Tuesday, September 30, 2008

The Fountain

The movie that's been compared to a double prog-rock albums gets decent reviews from both April and me.
Artsy. Beautiful. Well-done. Emotional. A little confusing. A bit strange.
Will we watch it again? Probably not. Still, if you're into artsy movies, it's not one you want to miss.
Oh, and it's kind of a chick-flick, in a strange, artsy sort of way.


I just wanted to send out a quick thanks to those who read and comment on my blog. I know I say things that many of you disagree with (especially as far as politics go). And I'm fine with that. But I appreciate the fact that most of you are open-minded and think things through.
It's been a while since the WALL-E post, but the comments there prove my point: you guys are great friends, and you're incredibly thoughtful.
Keep up the good work.
We're in interesting times here, with the economy and the elections, and the world needs as many open-minded, intelligent people as it can get.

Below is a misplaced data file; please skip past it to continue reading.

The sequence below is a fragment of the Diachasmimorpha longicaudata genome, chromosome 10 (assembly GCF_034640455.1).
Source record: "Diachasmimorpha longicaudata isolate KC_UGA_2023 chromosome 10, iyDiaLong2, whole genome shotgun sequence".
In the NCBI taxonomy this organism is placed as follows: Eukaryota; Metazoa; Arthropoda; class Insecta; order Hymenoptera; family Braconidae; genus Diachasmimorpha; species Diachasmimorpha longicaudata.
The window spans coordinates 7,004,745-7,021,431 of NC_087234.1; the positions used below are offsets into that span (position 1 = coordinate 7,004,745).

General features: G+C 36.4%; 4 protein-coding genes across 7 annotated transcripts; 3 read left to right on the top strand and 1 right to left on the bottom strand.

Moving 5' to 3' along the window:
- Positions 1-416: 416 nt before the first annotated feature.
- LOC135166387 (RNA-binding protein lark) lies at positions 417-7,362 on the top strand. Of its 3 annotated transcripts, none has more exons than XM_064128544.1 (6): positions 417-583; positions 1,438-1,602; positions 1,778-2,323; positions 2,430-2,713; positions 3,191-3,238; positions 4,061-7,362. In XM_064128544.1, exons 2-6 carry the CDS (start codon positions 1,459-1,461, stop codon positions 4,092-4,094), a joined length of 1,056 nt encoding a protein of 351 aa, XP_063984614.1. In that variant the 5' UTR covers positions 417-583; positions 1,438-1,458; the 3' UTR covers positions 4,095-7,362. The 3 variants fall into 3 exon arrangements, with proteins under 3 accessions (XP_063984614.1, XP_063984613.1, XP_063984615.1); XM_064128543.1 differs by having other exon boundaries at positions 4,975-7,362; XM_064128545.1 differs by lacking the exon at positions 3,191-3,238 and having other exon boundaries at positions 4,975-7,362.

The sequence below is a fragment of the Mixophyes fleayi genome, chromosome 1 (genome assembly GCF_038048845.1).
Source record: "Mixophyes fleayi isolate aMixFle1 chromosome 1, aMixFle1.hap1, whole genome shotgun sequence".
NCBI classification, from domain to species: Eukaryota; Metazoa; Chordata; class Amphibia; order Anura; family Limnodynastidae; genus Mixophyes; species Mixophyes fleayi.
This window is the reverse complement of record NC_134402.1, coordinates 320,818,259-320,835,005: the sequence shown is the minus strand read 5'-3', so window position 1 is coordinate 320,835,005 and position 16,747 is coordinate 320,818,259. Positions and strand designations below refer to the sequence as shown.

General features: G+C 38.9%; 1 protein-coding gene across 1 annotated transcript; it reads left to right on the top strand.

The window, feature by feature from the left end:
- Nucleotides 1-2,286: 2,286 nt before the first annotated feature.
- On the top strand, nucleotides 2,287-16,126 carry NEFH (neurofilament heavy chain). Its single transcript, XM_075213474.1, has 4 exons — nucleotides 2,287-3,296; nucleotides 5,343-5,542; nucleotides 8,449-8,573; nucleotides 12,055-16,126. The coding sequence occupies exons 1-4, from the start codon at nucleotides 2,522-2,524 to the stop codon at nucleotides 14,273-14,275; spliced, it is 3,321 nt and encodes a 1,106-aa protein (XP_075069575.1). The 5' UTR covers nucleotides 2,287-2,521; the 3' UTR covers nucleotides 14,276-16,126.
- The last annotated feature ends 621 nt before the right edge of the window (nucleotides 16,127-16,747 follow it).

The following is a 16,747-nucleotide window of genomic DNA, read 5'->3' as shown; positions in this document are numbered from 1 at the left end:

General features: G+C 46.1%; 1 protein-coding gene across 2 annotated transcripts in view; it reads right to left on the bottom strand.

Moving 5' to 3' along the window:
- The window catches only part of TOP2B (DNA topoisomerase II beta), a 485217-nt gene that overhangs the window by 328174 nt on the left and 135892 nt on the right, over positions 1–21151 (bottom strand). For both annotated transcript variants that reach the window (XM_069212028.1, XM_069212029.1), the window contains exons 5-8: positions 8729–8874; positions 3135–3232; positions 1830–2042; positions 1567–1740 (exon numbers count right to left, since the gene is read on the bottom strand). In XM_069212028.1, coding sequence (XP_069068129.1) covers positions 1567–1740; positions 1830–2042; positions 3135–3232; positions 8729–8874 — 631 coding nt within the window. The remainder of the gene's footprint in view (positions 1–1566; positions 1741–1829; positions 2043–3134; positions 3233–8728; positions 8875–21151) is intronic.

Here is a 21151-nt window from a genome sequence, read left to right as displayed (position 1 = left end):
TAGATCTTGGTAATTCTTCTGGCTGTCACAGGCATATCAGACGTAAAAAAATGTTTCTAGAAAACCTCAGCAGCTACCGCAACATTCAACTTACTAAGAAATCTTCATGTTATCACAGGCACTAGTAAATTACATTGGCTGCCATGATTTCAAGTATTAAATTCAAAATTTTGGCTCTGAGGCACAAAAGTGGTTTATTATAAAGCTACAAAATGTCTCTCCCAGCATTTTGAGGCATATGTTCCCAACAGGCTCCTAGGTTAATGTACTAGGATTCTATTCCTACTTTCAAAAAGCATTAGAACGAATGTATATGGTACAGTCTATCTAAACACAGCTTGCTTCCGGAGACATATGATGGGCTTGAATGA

Saturday, September 27, 2008

Movie reviews

I checked out three movies from the library today--Solaris, The Fountain, and Disturbia.
And then I looked up reviews on ericdsnider.com and Rotten Tomatoes. I refuse to waste time on movies that get poor ratings.
Ratings for The Fountain were very mixed. One of the negative reviews from Rotten Tomatoes:
"Ambitious? You bet, but also a towering, tumultuous folly. It's the movie equivalent of a prog-rock double album, short on humour, long on pomposity, and as for what it all means - you might well ask."

I'm sold. I'm definitely going to have to watch this.

Some prog-rock double albums I own:
Pink Floyd--The Wall
Genesis--Lamb Lies Down on Broadway
Dream Theater--Six Degrees of Inner Turbulence
Neal Morse--Testimony
Spock's Beard--Snow
Ayreon--Into the Electric Castle
Ayreon--The Human Equation
And possibly more...

Friday, September 26, 2008

Is backpacking around Europe a negative thing?

I quote from a recent interview mentioned in the LA Times:
In her second "CBS Evening News" interview with Katie Couric, Sarah Palin was asked why she didn't get a passport until 2006. Did it, as some of her viewers wonder, show a lack of curiousity and interest about the world and other cultures?

She told the CBS newsperson that she had to work, sometimes two jobs, and that's why she didn't backpack around Europe like privileged kids do.